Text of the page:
–Saw and caught up with my old pal David McGahey (McGahey Farms) and his son Peter–talked about the wind down of the food hub… Check them out for grass fed meats and yummy veggies.
–Got a Pork Jowl from Stone Pile Farm— she’s making bone broth from their pastured pork and it is reasonably priced… I am looking forward to smoking the jowl and will let you know how it turns out. Yeah, I’m the guy who sees the word “jowl” on a chalkboard and has to buy it.
–Saw some other veggies around but ran out of time to hit everybody… mostly it looks like seedlings, salad greens and micro-greens at this point, no surprises there…
–Darlene at ‘Our Hobby Farm’ connected me a lovely perennial for Nicole for Mother’s Day 🙂 Thanks Darlene!
–”Dilly Spread” from the Pickle Vixens: a company making a spread with cream cheese and dill pickles, yep.
–Bike Repair (Conrad’s) on site
–-TC Creations had some groovy birdhouses and yard art.
–The Indian food smelled amazing, but I missed it (sorry Pooja!) as I wrapped up a bit too late to try it this time… I will be back!
–regular brewed at a couple of vendor stalls…
–Stopped by Gathering Grounds Café at 135 Bridge Street after the market– This café is a social enterprise business that offers a full selection of specialty coffees, and also operates as a customized employment and life skills training program for teens and adults with disabilities. The Equator Coffee was yummy and I was very happy to support them!
Story Time: “What a Shame”
(I will try to include a story with each letter if I can find the time– this one is not related to CP market but to the greater Ontario FM community and includes actual opinions, so beware…)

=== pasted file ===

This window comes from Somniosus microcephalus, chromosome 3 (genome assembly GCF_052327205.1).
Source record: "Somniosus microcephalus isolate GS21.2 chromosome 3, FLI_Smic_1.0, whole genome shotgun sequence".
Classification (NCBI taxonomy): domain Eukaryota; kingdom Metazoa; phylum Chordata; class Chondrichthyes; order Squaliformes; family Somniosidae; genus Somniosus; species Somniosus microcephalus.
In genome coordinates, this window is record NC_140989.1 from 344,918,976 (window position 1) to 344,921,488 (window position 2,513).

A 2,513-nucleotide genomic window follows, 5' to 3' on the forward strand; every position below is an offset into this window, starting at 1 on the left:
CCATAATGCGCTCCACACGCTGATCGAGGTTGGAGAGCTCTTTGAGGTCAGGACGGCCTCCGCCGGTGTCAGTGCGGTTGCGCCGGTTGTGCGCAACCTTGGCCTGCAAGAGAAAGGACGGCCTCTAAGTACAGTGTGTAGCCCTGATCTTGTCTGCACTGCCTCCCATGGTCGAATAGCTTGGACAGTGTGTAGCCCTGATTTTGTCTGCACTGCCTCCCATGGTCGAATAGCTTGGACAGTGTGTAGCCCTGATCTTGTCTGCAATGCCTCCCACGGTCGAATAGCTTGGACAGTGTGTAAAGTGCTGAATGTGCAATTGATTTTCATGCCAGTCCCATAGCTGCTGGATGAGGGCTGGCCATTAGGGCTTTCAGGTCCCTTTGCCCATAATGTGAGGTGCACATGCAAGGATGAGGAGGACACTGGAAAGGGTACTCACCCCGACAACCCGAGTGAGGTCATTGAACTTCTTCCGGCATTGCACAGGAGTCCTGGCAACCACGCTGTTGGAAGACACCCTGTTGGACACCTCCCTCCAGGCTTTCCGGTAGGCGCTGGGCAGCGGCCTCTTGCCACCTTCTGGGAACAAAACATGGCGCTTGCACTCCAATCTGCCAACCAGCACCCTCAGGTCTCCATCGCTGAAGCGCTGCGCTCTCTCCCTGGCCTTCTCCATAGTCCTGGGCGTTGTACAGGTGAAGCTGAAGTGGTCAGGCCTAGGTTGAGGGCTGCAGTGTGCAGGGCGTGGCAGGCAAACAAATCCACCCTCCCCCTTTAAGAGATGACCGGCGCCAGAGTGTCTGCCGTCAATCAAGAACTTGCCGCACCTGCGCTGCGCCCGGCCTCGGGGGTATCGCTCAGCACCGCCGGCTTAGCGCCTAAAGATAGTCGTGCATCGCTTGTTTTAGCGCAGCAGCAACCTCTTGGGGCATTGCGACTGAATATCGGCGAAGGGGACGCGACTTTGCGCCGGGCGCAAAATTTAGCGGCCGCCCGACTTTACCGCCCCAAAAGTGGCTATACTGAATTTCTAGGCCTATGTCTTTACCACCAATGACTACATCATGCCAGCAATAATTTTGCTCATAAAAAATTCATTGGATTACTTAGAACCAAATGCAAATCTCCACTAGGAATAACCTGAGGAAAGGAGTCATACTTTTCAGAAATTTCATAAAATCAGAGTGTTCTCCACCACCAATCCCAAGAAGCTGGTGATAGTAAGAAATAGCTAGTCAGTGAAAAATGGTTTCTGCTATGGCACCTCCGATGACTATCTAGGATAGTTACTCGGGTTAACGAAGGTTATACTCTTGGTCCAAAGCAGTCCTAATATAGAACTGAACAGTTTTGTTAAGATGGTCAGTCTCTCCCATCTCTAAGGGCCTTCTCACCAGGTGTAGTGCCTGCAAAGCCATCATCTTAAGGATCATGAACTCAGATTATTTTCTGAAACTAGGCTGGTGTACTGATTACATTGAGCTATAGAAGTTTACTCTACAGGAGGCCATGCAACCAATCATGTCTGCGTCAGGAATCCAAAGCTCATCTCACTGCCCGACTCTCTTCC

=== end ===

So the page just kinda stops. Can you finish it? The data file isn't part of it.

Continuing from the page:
The Farmers’ Market Community of Ontario received a blow on Thursday, April 25, 2019, when the Ontario Ministry of Agriculture, Food and Rural Affairs (OMAFRA) advised that Farmers’ Markets Ontario will no longer receive ongoing financial support from the provincial government.
Farmers’ Markets Ontario is a member based organization representing over 180 partner markets, that advocates on behalf of members with municipalities, regulators and potential funders. They also offer everything from liability insurance to personalized advice on a variety of subjects including management, marketing and professional development. They even offer discounts on market tents!
FMO has been an excellent partner to our market community, and to the Kemptville Farmers’ Market in particular– We first started working with FMO on projects over 10 years ago; initially by getting financial assistance for an advertising campaign, and eventually by tapping them as a rich resource for information about how to actually do this weird wonderful thing that is setting up and running a Farmers’ Market.